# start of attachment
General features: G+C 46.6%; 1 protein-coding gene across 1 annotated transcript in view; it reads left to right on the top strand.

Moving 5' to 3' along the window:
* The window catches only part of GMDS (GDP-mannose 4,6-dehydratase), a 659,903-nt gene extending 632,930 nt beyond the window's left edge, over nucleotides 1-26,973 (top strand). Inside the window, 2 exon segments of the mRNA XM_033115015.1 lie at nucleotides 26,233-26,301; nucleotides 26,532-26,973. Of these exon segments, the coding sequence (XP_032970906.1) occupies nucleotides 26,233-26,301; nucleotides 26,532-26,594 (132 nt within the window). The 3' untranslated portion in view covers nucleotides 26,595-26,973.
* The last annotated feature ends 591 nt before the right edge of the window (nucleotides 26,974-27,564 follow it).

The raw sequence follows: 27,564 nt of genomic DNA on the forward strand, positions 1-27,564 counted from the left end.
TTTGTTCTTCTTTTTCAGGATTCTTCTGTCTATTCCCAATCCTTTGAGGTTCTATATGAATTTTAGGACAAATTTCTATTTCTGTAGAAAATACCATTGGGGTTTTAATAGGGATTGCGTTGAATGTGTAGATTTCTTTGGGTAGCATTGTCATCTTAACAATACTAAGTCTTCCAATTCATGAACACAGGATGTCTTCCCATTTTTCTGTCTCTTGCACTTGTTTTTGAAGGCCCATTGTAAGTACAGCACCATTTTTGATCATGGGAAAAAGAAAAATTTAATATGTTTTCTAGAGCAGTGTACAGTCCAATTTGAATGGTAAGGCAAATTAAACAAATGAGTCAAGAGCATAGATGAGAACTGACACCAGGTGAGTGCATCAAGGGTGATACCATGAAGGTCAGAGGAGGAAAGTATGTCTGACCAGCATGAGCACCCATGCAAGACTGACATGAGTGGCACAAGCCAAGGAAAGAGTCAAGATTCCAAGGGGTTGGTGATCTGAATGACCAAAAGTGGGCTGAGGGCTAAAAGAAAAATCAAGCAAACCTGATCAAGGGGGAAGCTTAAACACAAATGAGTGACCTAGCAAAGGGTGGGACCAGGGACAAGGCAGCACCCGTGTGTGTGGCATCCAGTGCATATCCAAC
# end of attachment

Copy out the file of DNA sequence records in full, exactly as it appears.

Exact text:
General features: G+C 46.6%; 1 protein-coding gene across 1 annotated transcript in view; it reads left to right on the top strand.

Moving 5' to 3' along the window:
* The window catches only part of GMDS (GDP-mannose 4,6-dehydratase), a 659,903-nt gene extending 632,930 nt beyond the window's left edge, over nucleotides 1-26,973 (top strand). Inside the window, 2 exon segments of the mRNA XM_033115015.1 lie at nucleotides 26,233-26,301; nucleotides 26,532-26,973. Of these exon segments, the coding sequence (XP_032970906.1) occupies nucleotides 26,233-26,301; nucleotides 26,532-26,594 (132 nt within the window). The 3' untranslated portion in view covers nucleotides 26,595-26,973.
* The last annotated feature ends 591 nt before the right edge of the window (nucleotides 26,974-27,564 follow it).

The raw sequence follows: 27,564 nt of genomic DNA on the forward strand, positions 1-27,564 counted from the left end.
TTTGTTCTTCTTTTTCAGGATTCTTCTGTCTATTCCCAATCCTTTGAGGTTCTATATGAATTTTAGGACAAATTTCTATTTCTGTAGAAAATACCATTGGGGTTTTAATAGGGATTGCGTTGAATGTGTAGATTTCTTTGGGTAGCATTGTCATCTTAACAATACTAAGTCTTCCAATTCATGAACACAGGATGTCTTCCCATTTTTCTGTCTCTTGCACTTGTTTTTGAAGGCCCATTGTAAGTACAGCACCATTTTTGATCATGGGAAAAAGAAAAATTTAATATGTTTTCTAGAGCAGTGTACAGTCCAATTTGAATGGTAAGGCAAATTAAACAAATGAGTCAAGAGCATAGATGAGAACTGACACCAGGTGAGTGCATCAAGGGTGATACCATGAAGGTCAGAGGAGGAAAGTATGTCTGACCAGCATGAGCACCCATGCAAGACTGACATGAGTGGCACAAGCCAAGGAAAGAGTCAAGATTCCAAGGGGTTGGTGATCTGAATGACCAAAAGTGGGCTGAGGGCTAAAAGAAAAATCAAGCAAACCTGATCAAGGGGGAAGCTTAAACACAAATGAGTGACCTAGCAAAGGGTGGGACCAGGGACAAGGCAGCACCCGTGTGTGTGGCATCCAGTGCATATCCAAC